Mine arrives tomorrow. I will be taking it on a three week test drive. I was thinking of a 400 2.8 prime, but felt this lens would give me way more bang for the buck. The AFS speed is what sold me. I have two of the 80-400 VR's, and they work well, and will continue to be used, but I have to admit, I love my AFS lenses a whole lot. We'll see how this bad boy behaves!

I was very very dissatisfied with the version I 200-400.  I am a wildlife photographer and it was a lousy lens for birds and wildlife.  Anything fartyher than 30 meters away got soft quick and teh fartehr away it was the softer it got.  My 70-200 lens with a 2x teleconverter on it took better pictures!


Some have questioned hand holding this lens.  I shoot the VR 1 ( often with 1.4X) with a Nikon D300.  I spent a week in the Everglades shooting handheld birds in flight.  The images are just as sharp as with my Gitzo and Gimbel head.  I'll admit that a day in the field tires you.  BTW I am 69, still working a desk job and stay out of the gym.  It's just practice and technique.  Also admit that shooting something like the Blue birds in the back yard is tough, hand held or not.  They are quick!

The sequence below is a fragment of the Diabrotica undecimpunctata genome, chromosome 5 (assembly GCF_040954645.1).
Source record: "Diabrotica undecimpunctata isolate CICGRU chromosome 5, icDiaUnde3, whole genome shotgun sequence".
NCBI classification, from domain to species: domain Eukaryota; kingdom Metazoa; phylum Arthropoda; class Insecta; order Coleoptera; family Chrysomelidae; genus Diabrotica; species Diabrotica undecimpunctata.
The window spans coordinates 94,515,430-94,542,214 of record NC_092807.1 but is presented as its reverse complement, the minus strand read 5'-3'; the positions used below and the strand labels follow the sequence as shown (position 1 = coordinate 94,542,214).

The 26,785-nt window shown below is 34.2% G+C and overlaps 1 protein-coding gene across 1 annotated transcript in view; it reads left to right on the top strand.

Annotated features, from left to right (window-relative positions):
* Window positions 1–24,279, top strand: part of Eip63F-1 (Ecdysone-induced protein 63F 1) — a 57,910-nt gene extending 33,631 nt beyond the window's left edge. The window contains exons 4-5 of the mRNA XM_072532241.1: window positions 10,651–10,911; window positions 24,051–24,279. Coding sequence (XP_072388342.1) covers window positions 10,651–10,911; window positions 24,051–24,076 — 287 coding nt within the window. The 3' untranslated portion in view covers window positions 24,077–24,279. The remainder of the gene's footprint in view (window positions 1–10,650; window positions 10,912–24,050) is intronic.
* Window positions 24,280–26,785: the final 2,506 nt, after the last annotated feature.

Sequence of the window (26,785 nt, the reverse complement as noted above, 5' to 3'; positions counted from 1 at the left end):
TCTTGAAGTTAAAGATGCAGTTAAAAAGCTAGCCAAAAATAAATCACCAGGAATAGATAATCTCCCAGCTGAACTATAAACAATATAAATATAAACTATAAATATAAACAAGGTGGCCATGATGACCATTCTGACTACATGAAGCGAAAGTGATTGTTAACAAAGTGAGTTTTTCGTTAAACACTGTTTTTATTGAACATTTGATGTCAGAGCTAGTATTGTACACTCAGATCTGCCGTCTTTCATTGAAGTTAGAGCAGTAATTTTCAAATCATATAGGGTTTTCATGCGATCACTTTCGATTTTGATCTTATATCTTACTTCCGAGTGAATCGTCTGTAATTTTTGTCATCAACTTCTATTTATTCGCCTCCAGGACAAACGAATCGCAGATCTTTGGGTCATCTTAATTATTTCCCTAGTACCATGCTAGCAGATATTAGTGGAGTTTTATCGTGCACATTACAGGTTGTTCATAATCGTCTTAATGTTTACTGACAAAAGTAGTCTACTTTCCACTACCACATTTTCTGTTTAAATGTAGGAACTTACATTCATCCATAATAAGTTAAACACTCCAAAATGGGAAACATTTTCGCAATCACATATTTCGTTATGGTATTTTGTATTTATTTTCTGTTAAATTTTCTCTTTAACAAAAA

You may know photography but you are no botanist. Those "orchids" are actually iris - and crabgrass... is unstopable. They should have scraped and treated the site and put down a membrane before they poured.

I own the VRI version and the lens is amazing, I do sports and its worth its weight in gold to me. Not sure I could hike for long distances thou.

Thanks for the tip on the gimbaled head, a fraction late as I just purchased the new manfrotto 327RC2 Head.


$7000 dollars is crazy.  I might consider paying that much for a proven prime?

Wow--I thought Canon L's were overpriced?

 Sorry - when the lens costs more than my car, I quit looking at either one.